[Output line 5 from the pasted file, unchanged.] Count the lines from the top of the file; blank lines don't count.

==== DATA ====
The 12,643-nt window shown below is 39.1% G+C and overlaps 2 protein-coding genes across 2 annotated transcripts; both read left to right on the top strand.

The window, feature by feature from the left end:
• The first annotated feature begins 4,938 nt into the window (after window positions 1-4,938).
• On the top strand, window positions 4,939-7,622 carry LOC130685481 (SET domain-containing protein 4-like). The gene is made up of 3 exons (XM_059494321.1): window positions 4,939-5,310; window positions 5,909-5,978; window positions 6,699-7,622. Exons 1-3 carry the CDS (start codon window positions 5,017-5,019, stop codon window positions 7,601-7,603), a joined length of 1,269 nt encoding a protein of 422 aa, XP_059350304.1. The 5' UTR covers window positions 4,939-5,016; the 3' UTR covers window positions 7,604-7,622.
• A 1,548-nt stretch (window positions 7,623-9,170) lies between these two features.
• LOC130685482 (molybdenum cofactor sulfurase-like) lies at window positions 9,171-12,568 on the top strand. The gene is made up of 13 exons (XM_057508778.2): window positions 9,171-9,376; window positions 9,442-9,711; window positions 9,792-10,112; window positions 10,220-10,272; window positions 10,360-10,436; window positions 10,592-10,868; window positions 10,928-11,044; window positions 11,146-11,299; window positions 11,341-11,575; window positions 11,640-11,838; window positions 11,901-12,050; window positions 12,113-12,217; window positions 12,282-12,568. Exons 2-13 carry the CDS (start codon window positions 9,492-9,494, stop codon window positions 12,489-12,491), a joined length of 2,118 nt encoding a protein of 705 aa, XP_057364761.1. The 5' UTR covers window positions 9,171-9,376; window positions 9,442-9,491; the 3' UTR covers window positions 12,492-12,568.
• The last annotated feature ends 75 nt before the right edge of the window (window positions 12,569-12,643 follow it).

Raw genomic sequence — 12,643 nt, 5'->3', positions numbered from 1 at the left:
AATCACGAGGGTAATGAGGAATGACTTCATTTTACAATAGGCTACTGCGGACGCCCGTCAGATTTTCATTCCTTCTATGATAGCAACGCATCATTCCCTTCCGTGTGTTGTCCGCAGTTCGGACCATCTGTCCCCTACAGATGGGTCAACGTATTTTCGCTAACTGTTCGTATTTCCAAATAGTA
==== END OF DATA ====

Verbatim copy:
• A 1,548-nt stretch (window positions 7,623-9,170) lies between these two features.